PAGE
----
« ElőzőTovább »
There, Diomed, there.
I Lives he?.. Wilt thou not answer, man? [Exit DERCETAS. Ant. Art thou there, Diomed? Draw thy sword,
and give me Sufficing strokes for death.
Most absolute lord, . My mistress Cleopatra sent me to thee. ...!
Ant. When did she send thee?
Now, my lord.
Where is she?'.,
guard, what, ho! Come, your lord calls.
Enter some of the Guard.
8 She had dispos’d with Cæsar,] To dispose, in this instance, · perhaps signifies to make terms, to settle matters.
i Guard. Woe are we, sir, you may not live to
wear All your true followers out. All.
Most heavy day!
[Exeunt, learing ANTONY.
The same. A Monument. Enter above, CleopatrA, CHARMIAN, and Iras. Cleo. O Charmian, I will never go from hence. Char. Be comforted, dear madam. Cleo.
No, I will not: All strange and terrible events are welcome, But comforts we despise; our sižē of sorrow, Proportion'd to our cause, must be as great
Enter DIOMEDES. As that which makes it. How now? is he dead?
Dio. His death's upon him, but not dead. Look out o'the other side your monument, His guard have brought him thither.
Enter ANTONY, borne by the Guard. - Cleo. .
O thou sun,
Burn the great sphere thou mov'st in!-darķlingo stand ļi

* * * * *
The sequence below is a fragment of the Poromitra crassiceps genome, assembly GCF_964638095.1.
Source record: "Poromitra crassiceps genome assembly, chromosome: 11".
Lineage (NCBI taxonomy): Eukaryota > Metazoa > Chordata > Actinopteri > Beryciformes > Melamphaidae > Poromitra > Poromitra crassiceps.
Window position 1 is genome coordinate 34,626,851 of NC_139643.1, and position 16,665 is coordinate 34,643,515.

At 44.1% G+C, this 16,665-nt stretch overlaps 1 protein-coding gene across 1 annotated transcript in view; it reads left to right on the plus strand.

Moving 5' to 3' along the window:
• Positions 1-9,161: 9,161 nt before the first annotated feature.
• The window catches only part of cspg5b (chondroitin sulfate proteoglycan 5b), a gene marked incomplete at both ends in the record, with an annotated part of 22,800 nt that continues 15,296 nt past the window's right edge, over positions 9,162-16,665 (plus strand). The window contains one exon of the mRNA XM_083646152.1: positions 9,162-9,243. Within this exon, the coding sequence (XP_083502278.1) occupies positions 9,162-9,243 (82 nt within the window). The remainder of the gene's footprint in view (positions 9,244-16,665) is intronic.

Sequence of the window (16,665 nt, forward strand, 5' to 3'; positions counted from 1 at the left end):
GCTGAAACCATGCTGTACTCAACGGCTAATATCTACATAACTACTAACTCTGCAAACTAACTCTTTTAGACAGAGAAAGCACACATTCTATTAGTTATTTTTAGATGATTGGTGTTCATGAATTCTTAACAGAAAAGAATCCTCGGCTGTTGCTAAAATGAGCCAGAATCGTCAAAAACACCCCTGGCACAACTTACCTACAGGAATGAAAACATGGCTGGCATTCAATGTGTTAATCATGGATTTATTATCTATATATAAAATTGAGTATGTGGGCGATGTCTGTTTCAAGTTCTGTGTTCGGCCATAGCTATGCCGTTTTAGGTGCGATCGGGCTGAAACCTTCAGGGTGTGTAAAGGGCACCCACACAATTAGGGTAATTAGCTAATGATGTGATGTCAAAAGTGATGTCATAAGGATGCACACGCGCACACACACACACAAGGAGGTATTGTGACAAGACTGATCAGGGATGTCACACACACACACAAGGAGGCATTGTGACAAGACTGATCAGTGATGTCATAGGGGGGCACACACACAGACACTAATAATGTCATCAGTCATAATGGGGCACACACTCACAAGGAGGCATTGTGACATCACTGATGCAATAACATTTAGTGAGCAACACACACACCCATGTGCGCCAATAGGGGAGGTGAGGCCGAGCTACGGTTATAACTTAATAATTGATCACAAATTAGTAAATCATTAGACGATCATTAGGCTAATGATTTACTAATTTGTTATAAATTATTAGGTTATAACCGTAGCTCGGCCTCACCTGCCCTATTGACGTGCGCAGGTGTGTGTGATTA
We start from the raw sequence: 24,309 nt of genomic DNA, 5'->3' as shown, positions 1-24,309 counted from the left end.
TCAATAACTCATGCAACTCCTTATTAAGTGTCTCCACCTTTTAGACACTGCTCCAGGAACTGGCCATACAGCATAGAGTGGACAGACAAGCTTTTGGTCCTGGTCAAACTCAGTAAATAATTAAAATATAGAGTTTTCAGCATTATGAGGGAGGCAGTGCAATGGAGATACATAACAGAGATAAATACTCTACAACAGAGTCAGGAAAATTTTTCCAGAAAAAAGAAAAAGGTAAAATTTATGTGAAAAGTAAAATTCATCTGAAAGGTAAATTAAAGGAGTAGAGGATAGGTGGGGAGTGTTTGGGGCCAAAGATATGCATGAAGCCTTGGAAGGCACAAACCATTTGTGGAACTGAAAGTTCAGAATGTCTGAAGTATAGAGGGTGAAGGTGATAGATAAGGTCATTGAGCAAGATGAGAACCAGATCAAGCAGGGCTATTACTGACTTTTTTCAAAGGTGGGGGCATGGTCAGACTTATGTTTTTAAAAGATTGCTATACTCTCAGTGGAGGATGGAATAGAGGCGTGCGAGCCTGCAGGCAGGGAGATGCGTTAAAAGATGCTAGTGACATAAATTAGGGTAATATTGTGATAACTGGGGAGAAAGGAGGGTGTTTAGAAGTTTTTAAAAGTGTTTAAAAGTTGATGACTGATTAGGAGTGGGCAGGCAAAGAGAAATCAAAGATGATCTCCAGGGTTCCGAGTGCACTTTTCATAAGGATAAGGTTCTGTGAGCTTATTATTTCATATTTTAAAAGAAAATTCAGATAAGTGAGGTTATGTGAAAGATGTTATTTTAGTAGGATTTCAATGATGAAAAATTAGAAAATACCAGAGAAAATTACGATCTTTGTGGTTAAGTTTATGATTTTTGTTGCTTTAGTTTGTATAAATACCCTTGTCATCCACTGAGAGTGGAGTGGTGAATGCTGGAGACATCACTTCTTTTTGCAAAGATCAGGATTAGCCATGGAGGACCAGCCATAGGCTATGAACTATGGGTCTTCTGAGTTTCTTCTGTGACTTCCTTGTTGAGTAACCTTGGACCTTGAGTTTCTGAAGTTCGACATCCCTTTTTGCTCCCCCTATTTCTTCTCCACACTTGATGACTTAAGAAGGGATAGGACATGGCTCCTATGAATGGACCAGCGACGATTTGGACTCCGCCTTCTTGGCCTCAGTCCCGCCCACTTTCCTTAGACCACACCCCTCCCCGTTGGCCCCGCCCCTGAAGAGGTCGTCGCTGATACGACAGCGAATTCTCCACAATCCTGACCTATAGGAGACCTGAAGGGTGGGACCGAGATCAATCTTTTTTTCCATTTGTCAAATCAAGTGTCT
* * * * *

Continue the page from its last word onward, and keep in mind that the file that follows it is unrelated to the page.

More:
Cleo. So it should be, that none but Antony Should conquer Antony; but woe 'tis so!
i Ant. I am dying, Egypt, dying; only .. I here importune death a while, until Of many thousand kisses the poor last I lay upon thy lips.. Cleo.
. I dare not, dear,
O, quick, or I am gone.'
9 -- darkling-] i. e. without light.
'Be brooch'd with me;] Be brooch'd, i. e. adorn'd. A brooch was an ornament formerly worn in the hat.
2 still conclusion,] Sedate determination; silent coolness of resolution.
3 Here's sport, indeed!] Cleopatra, perhaps, by this affected levity, this phrase which has no determined signification, only wishes to inspire Antony with cheerfulness, and encourage those who are engaged in the melancholy task of drawing him up into the monument,
Our strength is all gone into heaviness,
[They draw ANTONY up.
A heavy sight!
Cleo. No, let me speak; and let me rail so high,
One word, sweet queen: Of Cæsar seek your honour, with your safety.-0!
Cleo. They do not go together.
Gentle, hear me: None about Cæsar trust, but Proculeius.
Cleo. My resolution, and my hands, I'll trust; None about Cæsar. . Ant. The miserable change now at my end, Lament nor sorrow at: but please your thoughts, In feeding them with those my former fortunes Wherein I liv'd, the greatest prince o'the world, The noblest: and do now not basely die, Nor cowardly; put off my helmet to My countryman, a Roman, by a Roman Valiantly vanquish’d. Now, my spirit is going; I can no more.
i [ Dies. Cleo.
Noblest of men, woo't die?
s- into heaviness,] Heaviness is here used equivocally for sorrow and weight
• Quicken with kissing;] That is, Revive hy my kiss.
No better than a stye?-0, see, my women,
O, quietness, lady!.
Char. Peace, peace, Iras.
mian? My noble girls!—Ah, women, women! look, Our lamp is spent, it's out:-Good sirs, take heart:
[To the Guard below. We'll bury hiin: and then, what's brave, what's noble, Let's do it after the high Roman fashion,
$ The soldier's pole—] He at whom the soldiers pointed, as at a pageant held high for observation.
o the meanest chiares.] i, e. task-work. Hence our term chare-woman.